Cuadrilla will apply for permission to continue work at the UK’s most advanced fracking site as the industry seeks a way forward despite regulation it claims is stifling business.
Chief executive Francis Egan will ask Lancashire County Council to let the firm continue for another 18 months on top of the current period.
Its license at the Preston New Road is set to run out at the end of November, 30 months after it was granted.
However, Egan said, the firm will only have drilled or fracked at the site for 21 of those months.
The extra time would give Cuadrilla the chance to drill two more wells on top of the two it has already drilled. It has permission, but did not have the time, the company said.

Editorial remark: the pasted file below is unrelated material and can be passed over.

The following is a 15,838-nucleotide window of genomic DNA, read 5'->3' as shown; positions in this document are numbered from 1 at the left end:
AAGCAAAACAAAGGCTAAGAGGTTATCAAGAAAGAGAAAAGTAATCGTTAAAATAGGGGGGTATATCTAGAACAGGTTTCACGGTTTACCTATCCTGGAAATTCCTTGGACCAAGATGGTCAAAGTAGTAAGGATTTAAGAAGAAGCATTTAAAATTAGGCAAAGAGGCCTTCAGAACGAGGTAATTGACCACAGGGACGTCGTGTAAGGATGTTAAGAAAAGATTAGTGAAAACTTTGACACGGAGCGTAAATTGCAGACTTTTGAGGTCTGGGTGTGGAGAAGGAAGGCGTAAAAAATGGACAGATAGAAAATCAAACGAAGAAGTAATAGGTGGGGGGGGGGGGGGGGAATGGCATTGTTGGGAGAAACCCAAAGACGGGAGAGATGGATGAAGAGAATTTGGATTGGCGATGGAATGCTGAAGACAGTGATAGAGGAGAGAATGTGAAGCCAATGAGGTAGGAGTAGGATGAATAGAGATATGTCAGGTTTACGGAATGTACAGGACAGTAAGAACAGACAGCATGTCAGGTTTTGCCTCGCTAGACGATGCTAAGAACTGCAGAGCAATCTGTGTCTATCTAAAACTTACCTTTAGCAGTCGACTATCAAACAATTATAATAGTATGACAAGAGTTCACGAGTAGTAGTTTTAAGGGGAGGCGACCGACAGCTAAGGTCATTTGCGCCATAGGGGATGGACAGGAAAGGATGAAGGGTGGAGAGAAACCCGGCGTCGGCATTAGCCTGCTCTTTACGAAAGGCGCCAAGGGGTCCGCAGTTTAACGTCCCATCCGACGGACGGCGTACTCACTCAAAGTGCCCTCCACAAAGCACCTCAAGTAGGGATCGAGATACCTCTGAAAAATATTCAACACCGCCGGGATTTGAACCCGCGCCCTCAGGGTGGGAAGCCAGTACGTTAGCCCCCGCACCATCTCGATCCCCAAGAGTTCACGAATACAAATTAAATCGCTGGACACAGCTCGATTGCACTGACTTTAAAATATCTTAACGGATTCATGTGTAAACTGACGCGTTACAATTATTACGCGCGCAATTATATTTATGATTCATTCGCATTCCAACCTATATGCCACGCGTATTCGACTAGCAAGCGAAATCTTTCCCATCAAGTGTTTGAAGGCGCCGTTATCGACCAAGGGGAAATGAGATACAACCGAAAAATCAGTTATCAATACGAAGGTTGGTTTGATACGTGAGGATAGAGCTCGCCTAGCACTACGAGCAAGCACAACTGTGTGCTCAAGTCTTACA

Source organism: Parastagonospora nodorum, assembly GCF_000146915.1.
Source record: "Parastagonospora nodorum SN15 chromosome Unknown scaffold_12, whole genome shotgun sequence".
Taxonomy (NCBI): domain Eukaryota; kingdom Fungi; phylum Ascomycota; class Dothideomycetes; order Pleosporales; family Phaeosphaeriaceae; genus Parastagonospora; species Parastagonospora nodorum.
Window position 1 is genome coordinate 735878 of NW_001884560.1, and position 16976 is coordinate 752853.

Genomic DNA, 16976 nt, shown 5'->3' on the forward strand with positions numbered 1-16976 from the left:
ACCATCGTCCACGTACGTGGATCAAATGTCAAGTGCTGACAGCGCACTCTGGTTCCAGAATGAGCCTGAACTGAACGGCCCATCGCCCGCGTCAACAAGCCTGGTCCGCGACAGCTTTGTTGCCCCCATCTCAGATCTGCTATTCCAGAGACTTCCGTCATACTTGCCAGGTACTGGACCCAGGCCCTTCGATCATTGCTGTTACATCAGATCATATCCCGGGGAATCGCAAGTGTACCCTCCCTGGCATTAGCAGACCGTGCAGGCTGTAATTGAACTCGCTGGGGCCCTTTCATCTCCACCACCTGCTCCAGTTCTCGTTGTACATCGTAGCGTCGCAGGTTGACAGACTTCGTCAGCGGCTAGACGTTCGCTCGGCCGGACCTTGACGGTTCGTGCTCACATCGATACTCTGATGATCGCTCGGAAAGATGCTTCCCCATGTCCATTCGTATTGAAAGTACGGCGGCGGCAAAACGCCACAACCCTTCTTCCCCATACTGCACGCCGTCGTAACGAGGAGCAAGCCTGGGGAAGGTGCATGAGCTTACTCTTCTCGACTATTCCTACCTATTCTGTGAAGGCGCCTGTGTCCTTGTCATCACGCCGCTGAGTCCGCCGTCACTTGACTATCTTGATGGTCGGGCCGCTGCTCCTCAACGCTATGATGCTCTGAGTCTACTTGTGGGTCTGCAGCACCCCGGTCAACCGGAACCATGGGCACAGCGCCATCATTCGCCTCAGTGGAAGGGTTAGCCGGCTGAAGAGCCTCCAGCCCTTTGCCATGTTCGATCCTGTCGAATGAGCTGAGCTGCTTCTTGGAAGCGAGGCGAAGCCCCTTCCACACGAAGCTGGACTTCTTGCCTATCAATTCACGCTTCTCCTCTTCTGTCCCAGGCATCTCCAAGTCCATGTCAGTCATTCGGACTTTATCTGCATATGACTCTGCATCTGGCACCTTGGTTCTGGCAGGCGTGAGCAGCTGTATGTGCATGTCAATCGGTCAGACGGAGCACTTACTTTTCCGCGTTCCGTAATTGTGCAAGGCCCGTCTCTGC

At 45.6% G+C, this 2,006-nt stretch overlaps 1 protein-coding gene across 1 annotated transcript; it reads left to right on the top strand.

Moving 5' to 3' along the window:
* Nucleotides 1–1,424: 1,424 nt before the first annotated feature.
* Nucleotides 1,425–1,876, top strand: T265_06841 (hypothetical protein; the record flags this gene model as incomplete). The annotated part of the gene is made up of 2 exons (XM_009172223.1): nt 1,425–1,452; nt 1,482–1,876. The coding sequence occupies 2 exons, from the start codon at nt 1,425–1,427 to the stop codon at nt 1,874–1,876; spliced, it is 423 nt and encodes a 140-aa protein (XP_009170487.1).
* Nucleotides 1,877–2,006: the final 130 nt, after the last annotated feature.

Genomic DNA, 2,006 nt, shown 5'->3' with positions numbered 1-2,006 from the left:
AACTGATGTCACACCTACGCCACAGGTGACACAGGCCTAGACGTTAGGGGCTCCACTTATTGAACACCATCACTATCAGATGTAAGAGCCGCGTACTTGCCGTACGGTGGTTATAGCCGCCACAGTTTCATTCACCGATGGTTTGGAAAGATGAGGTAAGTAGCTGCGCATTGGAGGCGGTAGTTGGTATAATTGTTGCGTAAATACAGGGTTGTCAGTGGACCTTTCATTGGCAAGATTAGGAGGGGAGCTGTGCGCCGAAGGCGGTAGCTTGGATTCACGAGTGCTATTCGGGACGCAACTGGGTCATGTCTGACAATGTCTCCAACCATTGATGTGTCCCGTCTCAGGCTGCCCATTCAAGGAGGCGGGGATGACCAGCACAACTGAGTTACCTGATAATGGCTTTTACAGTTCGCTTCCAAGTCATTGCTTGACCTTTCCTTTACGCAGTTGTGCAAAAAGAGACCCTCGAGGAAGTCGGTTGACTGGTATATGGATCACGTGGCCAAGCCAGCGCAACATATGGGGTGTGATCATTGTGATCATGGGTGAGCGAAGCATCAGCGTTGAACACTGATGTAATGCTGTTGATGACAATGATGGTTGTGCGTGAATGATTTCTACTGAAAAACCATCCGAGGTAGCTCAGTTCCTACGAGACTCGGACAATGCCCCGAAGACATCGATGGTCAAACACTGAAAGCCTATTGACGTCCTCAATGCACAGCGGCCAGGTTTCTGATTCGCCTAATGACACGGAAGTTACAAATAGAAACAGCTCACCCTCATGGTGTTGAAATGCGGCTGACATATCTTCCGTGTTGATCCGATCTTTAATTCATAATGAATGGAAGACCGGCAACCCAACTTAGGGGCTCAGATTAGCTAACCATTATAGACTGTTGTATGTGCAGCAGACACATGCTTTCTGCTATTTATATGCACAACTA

There will be no changes to the substance of the planning permission, and the site will still be decommissioned and restored by April 2023, Egan said.
It comes as the Oil and Gas authority today approved Cuadrilla’s plans to start fracking at its second well. The approval included one year for flaring gas, the OGA said today.
Shale gas proponents have pointed to British gas as a less carbon intensive way of meeting the UK’s gas needs. Liquid natural gas, imported from places like Qatar, is estimated to have a carbon footprint around a fifth higher.
However protesters worry that fracking can cause earthquakes, and contaminate groundwater.
Current regulations force work to stop if sensors detect a tremor of over 0.5 on the Richter scale. The sector says the limits, which are well below the US where fracking has created a booming shale gas market, is killing off the industry before it can even start.